By Expedia Team, on September 25, 2020

10 national parks to visit in the fall

National parks are some of the best places to see fall colors in the US. Cooler temperatures mean fewer crowds, and you might even glimpse bears bulking up for winter or songbirds migrating south. Between scenic drives and hiking trails, these are the best national parks to visit this fall.

1. Shenandoah National Park, Virginia

Mountain top view in Shenandoah National Park in the fall

Rolling hills of crimson, orange, and yellow along with fresh mountain air and the chance to spot black bear, deer, and wild turkey make Shenandoah one of the best national parks to visit in the fall. Cruise Skyline Drive and stretch your legs along the famous Appalachian Trail for some amazing autumn hues.

Fall colors tend to peak in Shenandoah National Park in October, which also makes it a popular time of year to visit. Be sure to reserve your campsite in advance if you want to stay in the park or in a nearby hotel or vacation rental. Weekdays are best to evade traffic and crowds.

From Shenandoah National Park, continue your leaf-peeping journey with a stunning scenic drive draped in fiery colors along the Blue Ridge Parkway to Great Smoky Mountains National Park.

2. Great Smoky Mountains National Park, Tennessee and North Carolina

A tree with orange leaves in Great Smoky Mountains National Park

The brilliant hues of scarlet oaks, red maples, hickories, sweetgum, and dozens of other deciduous trees welcome you to fall in Great Smoky Mountains National Park. The leaves start changing color at the end of September and really pop throughout October and into November. Check out the Smoky Mountains fall foliage prediction map to plan your trip for peak leaf-peeping.

Drive along Clingmans Dome Road, Foothills Parkway, and Blue Ridge Parkway for spectacular views and be sure to explore some trails along the way. Get an insider’s experience by taking a guided jeep tour to some of the best lookout points in the park and learn about the wilderness from a local expert. Great Smoky Mountains is the most visited national park in the United States, so be sure to book any reservations well in advance.

3. Grand Teton National Park, Wyoming

A moose standing in yellow grass near a river in Grand Teton National Park in the fall

The golden leaves of aspens blaze among the pines before the majestic backdrop of towering mountain peaks. A crisp breeze sends leaves tumbling through the air as an elk bugles in the distance.

Fall is one of the best times to visit Grand Teton National Park, especially for wildlife viewing. Pronghorn and bison form large herds as they migrate to their wintering grounds. If you’re lucky, you might even see two moose clash antlers during the rut—from a safe distance, of course. On a private Grand Teton National Park photography tour, a naturalist guide can take you to some of the best places to photograph wildlife in the park.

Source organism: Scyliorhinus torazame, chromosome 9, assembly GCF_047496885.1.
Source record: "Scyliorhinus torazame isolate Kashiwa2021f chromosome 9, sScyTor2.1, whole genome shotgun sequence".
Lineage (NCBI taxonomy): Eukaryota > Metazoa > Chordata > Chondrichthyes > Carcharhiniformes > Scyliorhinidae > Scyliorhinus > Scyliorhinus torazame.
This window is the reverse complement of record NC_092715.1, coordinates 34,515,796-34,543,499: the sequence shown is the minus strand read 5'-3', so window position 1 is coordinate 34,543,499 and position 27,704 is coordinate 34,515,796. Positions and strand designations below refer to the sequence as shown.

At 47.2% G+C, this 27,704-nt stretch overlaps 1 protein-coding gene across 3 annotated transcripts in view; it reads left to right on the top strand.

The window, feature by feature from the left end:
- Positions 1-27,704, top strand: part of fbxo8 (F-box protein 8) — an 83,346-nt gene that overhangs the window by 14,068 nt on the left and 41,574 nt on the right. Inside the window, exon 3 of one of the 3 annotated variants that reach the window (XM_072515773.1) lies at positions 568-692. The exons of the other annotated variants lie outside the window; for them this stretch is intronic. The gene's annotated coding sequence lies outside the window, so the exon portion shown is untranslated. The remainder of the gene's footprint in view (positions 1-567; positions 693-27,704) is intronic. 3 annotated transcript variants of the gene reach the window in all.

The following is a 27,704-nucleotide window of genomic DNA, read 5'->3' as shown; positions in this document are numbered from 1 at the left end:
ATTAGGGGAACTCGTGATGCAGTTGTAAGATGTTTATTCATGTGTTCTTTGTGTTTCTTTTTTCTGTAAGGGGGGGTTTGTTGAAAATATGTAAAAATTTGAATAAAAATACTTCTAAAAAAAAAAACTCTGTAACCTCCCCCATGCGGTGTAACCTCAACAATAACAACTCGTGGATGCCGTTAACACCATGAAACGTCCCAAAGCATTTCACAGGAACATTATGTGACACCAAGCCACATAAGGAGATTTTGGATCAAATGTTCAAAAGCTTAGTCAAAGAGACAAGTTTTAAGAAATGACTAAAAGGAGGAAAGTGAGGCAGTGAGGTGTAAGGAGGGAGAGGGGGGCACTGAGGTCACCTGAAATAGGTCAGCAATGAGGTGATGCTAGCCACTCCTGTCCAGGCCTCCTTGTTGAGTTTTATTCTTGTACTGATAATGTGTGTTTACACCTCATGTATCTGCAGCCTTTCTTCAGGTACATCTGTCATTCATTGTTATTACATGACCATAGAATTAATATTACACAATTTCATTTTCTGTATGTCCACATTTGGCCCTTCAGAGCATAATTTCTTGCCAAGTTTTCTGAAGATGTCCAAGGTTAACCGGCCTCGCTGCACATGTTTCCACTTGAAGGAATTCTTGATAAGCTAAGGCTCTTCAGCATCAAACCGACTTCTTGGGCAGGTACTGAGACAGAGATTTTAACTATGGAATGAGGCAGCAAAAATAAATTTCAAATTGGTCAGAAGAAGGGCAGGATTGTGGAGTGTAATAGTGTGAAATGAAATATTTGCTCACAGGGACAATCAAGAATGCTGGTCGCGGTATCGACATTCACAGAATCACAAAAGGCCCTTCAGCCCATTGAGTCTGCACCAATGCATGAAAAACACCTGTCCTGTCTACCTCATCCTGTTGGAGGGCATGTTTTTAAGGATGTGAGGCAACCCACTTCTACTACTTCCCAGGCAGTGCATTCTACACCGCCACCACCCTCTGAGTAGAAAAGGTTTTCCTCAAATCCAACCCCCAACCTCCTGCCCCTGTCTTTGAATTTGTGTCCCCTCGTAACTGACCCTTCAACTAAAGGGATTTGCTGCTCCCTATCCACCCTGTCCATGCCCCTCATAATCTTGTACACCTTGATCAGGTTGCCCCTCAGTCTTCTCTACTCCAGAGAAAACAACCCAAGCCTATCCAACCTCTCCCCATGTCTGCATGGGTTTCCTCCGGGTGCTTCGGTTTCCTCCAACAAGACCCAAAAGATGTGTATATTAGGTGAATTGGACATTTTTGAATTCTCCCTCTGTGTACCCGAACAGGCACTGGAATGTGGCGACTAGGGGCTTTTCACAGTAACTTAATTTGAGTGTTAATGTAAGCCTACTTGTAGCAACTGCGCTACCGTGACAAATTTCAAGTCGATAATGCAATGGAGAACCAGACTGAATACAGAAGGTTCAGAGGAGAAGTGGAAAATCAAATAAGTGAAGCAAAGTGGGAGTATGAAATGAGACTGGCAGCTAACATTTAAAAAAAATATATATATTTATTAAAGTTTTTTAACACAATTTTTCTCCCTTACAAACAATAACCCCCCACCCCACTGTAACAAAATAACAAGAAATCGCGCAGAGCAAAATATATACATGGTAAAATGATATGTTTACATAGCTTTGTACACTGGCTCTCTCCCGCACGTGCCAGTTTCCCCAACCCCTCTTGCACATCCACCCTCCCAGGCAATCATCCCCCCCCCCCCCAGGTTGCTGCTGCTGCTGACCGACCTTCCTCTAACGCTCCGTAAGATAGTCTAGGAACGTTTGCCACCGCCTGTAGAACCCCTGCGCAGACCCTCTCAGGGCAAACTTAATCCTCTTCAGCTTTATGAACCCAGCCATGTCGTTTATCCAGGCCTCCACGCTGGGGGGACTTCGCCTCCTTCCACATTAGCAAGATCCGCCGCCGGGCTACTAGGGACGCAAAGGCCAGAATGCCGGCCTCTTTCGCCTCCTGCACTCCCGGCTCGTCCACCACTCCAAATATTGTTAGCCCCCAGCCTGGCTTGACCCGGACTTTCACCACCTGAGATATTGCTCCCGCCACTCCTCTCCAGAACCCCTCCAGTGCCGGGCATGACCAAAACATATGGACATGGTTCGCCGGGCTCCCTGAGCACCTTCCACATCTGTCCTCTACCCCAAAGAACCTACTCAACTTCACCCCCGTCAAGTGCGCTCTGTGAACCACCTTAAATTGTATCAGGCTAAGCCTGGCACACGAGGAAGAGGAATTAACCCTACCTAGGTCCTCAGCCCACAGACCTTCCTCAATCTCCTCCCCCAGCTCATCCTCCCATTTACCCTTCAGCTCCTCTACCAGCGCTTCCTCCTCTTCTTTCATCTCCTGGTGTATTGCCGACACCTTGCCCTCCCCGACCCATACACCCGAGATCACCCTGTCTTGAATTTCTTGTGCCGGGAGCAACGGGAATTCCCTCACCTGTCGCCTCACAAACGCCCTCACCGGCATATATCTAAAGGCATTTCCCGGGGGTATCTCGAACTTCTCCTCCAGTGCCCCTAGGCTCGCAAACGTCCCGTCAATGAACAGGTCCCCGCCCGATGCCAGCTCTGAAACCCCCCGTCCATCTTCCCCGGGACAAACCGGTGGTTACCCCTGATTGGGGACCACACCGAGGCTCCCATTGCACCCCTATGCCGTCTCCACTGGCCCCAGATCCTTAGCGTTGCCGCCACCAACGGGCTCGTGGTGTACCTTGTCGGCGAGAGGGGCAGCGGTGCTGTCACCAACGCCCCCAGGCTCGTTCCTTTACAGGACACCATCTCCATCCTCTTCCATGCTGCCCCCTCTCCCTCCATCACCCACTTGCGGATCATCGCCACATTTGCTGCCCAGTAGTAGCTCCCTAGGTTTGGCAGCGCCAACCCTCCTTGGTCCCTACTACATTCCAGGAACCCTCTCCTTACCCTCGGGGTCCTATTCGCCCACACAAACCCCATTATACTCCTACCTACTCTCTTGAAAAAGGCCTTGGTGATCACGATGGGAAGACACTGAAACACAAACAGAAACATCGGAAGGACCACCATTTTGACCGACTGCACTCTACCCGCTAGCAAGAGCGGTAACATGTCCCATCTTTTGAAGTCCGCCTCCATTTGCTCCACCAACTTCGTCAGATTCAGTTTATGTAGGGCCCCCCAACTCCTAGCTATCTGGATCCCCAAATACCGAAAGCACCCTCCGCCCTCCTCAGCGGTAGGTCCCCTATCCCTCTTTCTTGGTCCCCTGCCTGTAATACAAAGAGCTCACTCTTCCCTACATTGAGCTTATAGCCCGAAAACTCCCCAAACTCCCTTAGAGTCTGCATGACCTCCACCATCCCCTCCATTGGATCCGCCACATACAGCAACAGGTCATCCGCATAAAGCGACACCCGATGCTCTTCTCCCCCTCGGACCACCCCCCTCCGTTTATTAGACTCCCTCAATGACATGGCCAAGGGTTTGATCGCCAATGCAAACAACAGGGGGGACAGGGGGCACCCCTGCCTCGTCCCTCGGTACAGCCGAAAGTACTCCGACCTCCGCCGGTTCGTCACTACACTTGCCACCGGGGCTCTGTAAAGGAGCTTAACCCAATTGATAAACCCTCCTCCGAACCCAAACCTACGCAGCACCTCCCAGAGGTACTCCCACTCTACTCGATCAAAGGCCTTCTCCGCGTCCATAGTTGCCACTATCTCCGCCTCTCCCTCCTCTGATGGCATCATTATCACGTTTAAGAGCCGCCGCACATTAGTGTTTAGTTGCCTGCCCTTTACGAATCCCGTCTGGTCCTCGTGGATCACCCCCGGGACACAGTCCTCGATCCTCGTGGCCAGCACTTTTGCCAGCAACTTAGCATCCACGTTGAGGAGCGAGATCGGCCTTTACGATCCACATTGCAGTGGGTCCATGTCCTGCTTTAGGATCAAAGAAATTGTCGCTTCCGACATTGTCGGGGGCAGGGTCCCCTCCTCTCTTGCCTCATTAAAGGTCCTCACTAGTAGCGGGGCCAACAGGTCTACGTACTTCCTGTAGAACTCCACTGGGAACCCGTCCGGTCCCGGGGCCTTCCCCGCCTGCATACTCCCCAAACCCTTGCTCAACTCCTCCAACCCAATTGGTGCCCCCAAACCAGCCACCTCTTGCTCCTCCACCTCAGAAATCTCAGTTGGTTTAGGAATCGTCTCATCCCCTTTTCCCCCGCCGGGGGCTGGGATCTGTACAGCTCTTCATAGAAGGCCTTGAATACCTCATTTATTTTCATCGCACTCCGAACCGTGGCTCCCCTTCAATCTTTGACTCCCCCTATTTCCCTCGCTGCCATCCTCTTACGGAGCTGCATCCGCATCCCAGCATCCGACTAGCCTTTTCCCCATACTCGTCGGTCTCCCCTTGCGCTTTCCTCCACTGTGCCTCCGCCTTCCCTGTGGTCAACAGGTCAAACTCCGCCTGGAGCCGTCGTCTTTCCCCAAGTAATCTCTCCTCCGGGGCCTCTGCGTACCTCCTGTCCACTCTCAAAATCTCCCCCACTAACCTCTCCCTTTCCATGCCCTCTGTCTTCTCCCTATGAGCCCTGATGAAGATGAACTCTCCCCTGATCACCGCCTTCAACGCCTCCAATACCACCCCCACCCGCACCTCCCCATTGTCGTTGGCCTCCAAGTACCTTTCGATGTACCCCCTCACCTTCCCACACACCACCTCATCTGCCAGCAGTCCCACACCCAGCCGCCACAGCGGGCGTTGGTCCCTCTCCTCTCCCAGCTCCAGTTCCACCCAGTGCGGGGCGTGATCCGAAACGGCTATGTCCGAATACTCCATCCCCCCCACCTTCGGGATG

4. Cuyahoga Valley National Park, Ohio

Covered bridge at Cuyahoga National Park

While Cuyahoga Valley might lack the grand vistas of other US national parks, its painted display of fall colors and quiet trails make it one of the best national parks to visit this fall. Plus, it’s located just a short drive from both Cleveland and Akron. Walk along tranquil trails to see the cascading waters of Blue Hen Falls and Brandywine Falls. Make sure to take a photo at the park’s iconic covered bridge. You can even explore the park by train with a ride on the Cuyahoga Valley Scenic Railroad.

5. Acadia National Park, Maine

Hills seen across the water at Acadia National Park in the fall

September is one of the best times to visit Acadia National Park, especially if you want to avoid the tourist crowds and biting bugs of summer. After Labor Day, cooler temperatures make for perfect hiking weather as you trek along the rugged Atlantic coastline. Additionally, Acadia National Park hosts an annual Night Sky Festival in September to take advantage of the park’s pristine stargazing.

Visitor numbers pick up again in October as Acadia National Park bursts into fall colors. After some leaf-peeping, head to the quaint costal city of Bar Harbor to partake in local cuisine, like a warm bowl of chowder. However, in November, most of Bar Harbor’s inns, restaurants, and art galleries close up as residents prepare for winter.